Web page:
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Why does pushing with arms against a table (while sitting on a chair with feet not touching ground) cause the chair to move?  Instead of pushing the table, I push myself(seated in chair).

I simplified it to two forces - downward weight/gravity force and horizontal arm-push force.  But is the arm-push force moving my chair or the weight of the table pushing my chair?

Hello Elizabeth,

Newton's 3rd Law tells us that when you push on the table, the table pushes on you with an equal and opposite force. If your chair had wheels, like a desk chair, you would be intending to push yourself away from the desk when you push on the desk. So it turns out that both the wheels of a desk chair and the legs of the chair at the table move away from the desk or table when you push. Both the wheels and the chair legs are willing to move away. What determines that willingness?

Friction between the wheels and floor in one case, and between the legs and the floor in the other case, determines how much resistance to moving away either chair has. With the desk chair, the friction is primarily in the axles of the wheels. I think there is no surprise that the chair rolls. So let's not carry the discussion of the desk chair any farther. The table probably has legs similar to the legs of the chair you are in. The table's legs also have friction with the floor. If both the table's and the chair's legs have equivalent surfaces, the friction characteristics of both table and chair would be equal. Because I don't know any different, I will assume those surfaces are equivalent.

The way friction works, the resistance to sliding is proportional to the force pressing the 2 surfaces together. In both cases, that is the weight of the object. Remember what I said at the beginning about Newton's 3rd Law. The force attempting to slide the table is the same as the force attempting to slide your chair. So it is a matter of whose friction is greater. If the table is heavier than you and your chair, with the assumptions I have made, the table's friction should be greater than your friction and you should be the one to slide.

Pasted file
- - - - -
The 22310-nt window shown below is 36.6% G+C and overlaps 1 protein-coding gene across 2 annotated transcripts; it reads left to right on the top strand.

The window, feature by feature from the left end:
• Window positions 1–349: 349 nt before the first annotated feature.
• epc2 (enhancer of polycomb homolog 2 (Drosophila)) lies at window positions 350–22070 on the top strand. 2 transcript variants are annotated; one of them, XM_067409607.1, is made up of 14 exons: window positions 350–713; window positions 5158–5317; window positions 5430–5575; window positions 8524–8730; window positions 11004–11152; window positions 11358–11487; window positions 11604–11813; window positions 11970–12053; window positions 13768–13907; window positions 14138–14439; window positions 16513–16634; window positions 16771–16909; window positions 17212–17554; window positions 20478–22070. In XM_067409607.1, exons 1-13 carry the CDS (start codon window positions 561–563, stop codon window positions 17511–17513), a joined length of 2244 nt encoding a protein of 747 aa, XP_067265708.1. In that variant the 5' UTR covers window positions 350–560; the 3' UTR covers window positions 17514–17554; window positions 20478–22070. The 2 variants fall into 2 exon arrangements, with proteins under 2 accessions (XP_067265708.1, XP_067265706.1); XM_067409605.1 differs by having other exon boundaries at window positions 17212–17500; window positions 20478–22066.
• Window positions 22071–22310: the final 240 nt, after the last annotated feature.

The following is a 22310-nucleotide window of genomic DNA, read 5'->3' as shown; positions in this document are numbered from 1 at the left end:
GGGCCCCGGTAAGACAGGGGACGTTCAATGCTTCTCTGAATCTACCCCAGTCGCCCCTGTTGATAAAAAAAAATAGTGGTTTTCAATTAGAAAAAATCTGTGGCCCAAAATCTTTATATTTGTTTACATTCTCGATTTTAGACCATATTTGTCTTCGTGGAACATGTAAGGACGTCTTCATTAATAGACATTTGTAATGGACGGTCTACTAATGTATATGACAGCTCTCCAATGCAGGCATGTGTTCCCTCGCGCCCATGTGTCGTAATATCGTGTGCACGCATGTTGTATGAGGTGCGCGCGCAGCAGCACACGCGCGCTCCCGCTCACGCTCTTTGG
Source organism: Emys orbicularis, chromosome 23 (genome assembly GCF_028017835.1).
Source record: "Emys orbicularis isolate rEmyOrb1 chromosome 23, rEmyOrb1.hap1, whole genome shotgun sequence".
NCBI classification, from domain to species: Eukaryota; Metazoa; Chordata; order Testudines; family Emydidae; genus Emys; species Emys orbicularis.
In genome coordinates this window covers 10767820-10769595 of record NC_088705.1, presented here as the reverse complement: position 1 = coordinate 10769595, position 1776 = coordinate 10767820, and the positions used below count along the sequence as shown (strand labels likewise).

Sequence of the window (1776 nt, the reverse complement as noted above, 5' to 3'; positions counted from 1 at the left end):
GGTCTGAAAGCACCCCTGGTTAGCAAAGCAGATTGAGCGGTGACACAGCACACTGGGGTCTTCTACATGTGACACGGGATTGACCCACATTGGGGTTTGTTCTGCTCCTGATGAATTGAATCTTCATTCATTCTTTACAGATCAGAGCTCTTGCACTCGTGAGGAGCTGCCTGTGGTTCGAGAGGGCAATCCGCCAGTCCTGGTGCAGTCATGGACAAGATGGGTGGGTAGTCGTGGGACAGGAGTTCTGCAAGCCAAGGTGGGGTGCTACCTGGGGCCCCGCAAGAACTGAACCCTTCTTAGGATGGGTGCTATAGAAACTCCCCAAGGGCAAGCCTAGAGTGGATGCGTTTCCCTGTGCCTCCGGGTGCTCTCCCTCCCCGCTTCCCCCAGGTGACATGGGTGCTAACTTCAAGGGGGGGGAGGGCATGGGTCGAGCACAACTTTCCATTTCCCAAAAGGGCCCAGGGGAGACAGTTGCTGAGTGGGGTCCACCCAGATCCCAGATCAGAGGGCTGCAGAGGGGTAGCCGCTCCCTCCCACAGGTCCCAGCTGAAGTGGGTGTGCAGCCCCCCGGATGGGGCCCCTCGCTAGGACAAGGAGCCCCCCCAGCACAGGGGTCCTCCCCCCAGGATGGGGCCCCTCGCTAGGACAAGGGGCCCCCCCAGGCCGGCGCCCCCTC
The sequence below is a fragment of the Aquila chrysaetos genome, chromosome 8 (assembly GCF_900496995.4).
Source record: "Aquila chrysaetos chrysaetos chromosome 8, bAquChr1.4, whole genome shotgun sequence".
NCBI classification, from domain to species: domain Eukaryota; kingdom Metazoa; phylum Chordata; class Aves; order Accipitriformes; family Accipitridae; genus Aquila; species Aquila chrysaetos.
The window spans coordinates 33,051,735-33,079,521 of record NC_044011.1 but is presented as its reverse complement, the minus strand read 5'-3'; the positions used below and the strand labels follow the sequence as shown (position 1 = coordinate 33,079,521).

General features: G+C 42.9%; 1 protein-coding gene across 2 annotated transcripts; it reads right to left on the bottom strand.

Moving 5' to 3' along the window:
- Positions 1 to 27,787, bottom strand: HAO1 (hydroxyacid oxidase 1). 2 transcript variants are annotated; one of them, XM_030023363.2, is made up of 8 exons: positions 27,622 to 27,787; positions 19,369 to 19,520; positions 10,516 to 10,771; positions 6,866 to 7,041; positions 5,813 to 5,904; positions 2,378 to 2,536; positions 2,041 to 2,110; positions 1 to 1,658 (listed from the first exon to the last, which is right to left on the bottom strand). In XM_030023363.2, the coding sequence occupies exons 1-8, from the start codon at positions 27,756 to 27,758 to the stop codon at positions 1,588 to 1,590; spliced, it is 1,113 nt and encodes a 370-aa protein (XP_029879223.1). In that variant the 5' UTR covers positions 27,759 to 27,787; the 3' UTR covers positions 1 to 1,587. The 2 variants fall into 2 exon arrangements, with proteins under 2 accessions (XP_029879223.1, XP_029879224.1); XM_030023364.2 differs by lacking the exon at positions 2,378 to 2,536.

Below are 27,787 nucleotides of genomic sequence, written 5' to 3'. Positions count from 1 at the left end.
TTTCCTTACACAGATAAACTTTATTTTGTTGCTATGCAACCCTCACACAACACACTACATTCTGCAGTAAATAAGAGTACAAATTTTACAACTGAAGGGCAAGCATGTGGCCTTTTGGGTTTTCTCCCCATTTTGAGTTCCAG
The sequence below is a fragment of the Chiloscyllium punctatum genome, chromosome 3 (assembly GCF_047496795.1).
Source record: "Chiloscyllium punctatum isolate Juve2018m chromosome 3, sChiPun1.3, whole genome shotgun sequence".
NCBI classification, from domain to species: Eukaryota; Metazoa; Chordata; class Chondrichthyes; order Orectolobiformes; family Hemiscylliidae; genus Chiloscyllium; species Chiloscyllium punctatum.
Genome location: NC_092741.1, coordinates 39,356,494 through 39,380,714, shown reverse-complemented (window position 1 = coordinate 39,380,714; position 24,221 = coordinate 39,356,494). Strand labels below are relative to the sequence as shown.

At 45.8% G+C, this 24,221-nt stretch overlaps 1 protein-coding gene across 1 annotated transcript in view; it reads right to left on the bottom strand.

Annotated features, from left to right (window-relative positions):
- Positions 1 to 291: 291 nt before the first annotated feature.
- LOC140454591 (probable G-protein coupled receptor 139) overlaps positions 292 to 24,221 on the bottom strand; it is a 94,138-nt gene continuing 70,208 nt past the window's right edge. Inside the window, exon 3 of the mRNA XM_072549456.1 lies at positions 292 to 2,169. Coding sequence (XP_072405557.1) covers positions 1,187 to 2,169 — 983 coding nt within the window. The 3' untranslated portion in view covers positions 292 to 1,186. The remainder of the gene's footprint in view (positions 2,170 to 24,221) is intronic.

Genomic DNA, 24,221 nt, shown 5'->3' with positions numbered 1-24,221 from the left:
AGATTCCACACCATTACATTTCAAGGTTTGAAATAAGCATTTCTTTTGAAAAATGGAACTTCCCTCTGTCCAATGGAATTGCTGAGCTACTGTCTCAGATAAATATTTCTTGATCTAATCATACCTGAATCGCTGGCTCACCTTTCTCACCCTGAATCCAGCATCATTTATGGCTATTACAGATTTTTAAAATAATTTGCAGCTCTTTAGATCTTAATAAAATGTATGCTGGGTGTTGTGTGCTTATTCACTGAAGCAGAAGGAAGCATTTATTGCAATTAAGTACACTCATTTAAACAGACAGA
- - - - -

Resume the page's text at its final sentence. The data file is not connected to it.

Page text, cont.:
I hope this helps,


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Steve Johnson


I would be delighted to help with questions up through the first year of college Physics. Particularly Electricity, Electronics and Newtonian Mechanics (motion, acceleration etc.). I decline questions on relativity and Atomic Physics. I also could discuss the Space Shuttle and space flight in general.


I have a BS in Physics and an MS in Electrical Engineering. I am retired now. My professional career was in Electrical Engineering with considerable time spent working with accelerometers, gyroscopes and flight dynamics (Physics related topics) while working on the Space Shuttle. I gave formal classroom lessons to technical co-workers periodically over a several year period.

BS Physics, North Dakota State University
MS Electrical Engineering, North Dakota State University

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